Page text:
1st (Canterbury Yeomanry Cavalry) squadron

Collar and cap badges

The cap and collar badges for the 1st (Canterbury Yeomanry Cavalry). The cap badge shows a fern-wreath surmounted by a ram’s head and the letters ‘CYC’, their motto and '1864' . The collar badges show a ram’s head above the letters ‘CYC’.

Motto: Pro focis et patria (For our home and country).

The 1st (Canterbury Yeomanry Cavalry) Regiment was officially raised on 17 March 1911. It was one of 12 regionally based mounted rifles regiments formed as part of the new Territorial Force (TF) organisation that came into existence on that day. This part-time Territorial Force and a tiny regular force of professional soldiers formed the basis of New Zealand’s army at the outbreak of the First World War.

Instead of mobilising the TF, however, the government decided to raise a separate force to send overseas to fight – the New Zealand Expeditionary Force (NZEF). In 1914 the new mounted regiments of the NZEF were given provincial names corresponding to the military district in which they were raised – Auckland, Wellington, Canterbury or Otago. This gave them some sense of regional identity.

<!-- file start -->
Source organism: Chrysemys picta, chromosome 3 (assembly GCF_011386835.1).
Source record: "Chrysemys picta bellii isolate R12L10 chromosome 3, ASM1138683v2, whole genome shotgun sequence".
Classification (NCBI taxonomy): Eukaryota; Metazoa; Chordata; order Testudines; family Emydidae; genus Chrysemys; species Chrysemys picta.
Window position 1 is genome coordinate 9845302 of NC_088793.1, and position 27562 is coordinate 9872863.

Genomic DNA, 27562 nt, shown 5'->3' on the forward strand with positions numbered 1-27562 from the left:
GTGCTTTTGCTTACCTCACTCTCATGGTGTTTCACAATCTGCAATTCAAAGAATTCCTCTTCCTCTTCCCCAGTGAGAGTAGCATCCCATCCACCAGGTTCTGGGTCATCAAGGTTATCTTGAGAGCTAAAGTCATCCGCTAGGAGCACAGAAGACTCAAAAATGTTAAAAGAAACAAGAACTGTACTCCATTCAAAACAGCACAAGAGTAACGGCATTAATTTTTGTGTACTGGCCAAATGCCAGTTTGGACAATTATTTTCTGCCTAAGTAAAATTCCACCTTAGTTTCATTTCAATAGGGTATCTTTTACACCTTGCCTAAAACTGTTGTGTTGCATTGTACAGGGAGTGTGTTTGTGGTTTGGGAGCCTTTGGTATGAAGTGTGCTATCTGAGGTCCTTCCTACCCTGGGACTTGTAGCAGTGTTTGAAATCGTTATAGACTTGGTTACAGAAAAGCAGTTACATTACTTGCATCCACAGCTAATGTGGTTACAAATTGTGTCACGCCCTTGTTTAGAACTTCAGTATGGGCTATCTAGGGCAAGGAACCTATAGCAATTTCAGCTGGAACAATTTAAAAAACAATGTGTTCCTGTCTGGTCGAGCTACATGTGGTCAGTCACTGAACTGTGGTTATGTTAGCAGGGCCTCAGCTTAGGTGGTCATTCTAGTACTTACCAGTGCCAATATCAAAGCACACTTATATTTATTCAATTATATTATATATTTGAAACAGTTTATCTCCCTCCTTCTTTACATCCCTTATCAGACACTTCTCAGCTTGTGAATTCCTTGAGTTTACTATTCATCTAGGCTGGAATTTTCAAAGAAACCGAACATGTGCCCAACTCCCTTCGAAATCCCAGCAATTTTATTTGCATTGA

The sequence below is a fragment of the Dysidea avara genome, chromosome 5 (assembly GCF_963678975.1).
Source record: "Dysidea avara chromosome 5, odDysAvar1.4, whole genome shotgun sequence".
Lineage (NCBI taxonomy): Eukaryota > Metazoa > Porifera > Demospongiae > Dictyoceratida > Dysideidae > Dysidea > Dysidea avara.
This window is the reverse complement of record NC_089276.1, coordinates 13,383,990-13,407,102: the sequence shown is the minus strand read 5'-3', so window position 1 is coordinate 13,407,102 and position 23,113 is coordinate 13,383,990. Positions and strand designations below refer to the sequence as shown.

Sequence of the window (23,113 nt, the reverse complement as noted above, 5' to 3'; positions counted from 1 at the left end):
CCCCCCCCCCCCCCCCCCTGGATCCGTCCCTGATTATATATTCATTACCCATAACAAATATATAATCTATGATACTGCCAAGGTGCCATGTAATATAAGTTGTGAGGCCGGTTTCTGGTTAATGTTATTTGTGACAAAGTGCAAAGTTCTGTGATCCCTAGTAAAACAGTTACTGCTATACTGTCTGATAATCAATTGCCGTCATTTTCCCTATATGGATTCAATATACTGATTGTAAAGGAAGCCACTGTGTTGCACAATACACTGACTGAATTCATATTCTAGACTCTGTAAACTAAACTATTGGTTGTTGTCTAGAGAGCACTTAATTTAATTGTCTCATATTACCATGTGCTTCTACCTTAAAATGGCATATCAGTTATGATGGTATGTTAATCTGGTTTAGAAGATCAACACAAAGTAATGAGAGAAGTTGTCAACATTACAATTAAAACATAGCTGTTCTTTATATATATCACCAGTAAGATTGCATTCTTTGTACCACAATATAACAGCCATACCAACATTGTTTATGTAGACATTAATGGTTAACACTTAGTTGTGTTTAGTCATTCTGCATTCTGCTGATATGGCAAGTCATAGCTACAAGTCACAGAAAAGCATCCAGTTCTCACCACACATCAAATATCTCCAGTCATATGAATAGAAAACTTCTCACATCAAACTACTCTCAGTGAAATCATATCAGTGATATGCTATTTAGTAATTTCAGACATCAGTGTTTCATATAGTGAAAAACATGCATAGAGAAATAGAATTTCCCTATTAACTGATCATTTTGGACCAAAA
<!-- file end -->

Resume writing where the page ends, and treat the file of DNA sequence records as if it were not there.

The NZEF mounted regiments were instructed to affiliate each of the three squadrons under their command with a TF mounted rifles regiment from their military district, and to issue the regiment’s badge to the squadron. The idea was to foster linkages with the established TF regiments that were not being sent overseas. So the badge of the 1st (Canterbury Yeomanry Cavalry), TF, was worn by the 1st (Canterbury Yeomanry Cavalry) Squadron of the Canterbury Mounted Rifles Regiment, NZEF, throughout its service in the Gallipoli, Sinai and Palestine campaigns.

Community contributions

2 comments have been posted about 1st (Canterbury Yeomanry Cavalry) squadron

What do you know?

admin

Posted: 05 Feb 2016

Hi Tony - thank for this. Yes we would be interested in seeing this, please email info@nzhistory.net.nz

TONY HORNBY

Posted: 02 Feb 2016

I have a photograph of Canterbury Yeomanry Cavalry with 209 written on it. 14 men in 3 rows; 6 standing, 6 kneeling and 2 sitting with guns held.
Of any interest?